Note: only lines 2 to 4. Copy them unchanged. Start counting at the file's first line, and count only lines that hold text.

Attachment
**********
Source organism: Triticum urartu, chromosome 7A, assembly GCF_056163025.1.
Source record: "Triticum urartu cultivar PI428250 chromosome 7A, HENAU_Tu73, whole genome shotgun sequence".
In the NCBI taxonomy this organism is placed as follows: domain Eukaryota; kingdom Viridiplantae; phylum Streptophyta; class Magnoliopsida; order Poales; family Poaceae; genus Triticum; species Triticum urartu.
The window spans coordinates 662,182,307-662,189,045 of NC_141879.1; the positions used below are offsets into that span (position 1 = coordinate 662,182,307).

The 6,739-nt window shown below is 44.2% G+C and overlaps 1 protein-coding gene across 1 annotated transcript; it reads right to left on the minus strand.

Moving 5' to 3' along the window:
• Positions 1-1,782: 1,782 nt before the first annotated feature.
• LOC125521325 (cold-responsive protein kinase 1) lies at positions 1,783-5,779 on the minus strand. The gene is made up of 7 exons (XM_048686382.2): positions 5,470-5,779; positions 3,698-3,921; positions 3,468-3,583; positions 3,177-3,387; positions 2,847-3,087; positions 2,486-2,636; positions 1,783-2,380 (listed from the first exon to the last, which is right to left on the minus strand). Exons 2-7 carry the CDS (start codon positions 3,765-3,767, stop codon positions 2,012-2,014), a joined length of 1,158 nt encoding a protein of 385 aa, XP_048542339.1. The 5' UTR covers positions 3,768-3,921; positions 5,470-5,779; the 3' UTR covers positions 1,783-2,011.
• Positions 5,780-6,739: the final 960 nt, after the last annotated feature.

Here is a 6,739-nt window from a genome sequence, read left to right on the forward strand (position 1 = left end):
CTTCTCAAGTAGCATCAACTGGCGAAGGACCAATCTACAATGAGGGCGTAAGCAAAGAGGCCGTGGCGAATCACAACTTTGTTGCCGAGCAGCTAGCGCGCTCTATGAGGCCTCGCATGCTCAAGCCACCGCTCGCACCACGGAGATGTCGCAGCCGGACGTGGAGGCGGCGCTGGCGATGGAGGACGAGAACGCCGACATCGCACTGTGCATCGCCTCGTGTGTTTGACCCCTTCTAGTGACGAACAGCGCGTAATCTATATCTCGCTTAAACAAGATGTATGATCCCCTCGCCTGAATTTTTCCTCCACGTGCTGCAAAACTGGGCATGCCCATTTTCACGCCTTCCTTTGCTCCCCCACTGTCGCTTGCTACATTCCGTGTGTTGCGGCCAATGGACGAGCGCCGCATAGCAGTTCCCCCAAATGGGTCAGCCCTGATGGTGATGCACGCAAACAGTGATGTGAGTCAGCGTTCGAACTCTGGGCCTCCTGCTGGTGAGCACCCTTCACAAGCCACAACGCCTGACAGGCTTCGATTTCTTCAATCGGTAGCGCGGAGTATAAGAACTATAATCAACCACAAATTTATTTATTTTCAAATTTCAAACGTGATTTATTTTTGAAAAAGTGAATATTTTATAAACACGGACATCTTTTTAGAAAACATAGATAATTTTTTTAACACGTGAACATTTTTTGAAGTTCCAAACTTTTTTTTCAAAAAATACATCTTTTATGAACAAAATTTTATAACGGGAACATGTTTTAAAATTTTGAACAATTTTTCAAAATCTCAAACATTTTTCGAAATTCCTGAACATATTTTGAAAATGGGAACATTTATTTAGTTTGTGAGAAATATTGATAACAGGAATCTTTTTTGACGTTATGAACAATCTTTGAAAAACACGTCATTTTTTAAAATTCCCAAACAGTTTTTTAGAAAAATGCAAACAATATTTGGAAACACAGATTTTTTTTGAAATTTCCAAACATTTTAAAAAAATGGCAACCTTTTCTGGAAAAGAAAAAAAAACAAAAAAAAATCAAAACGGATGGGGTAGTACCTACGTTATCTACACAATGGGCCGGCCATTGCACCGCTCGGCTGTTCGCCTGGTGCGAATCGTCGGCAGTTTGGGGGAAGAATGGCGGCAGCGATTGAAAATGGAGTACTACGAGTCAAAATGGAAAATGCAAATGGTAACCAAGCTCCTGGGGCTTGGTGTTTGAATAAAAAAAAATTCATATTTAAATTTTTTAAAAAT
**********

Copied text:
Source record: "Triticum urartu cultivar PI428250 chromosome 7A, HENAU_Tu73, whole genome shotgun sequence".
In the NCBI taxonomy this organism is placed as follows: domain Eukaryota; kingdom Viridiplantae; phylum Streptophyta; class Magnoliopsida; order Poales; family Poaceae; genus Triticum; species Triticum urartu.
The window spans coordinates 662,182,307-662,189,045 of NC_141879.1; the positions used below are offsets into that span (position 1 = coordinate 662,182,307).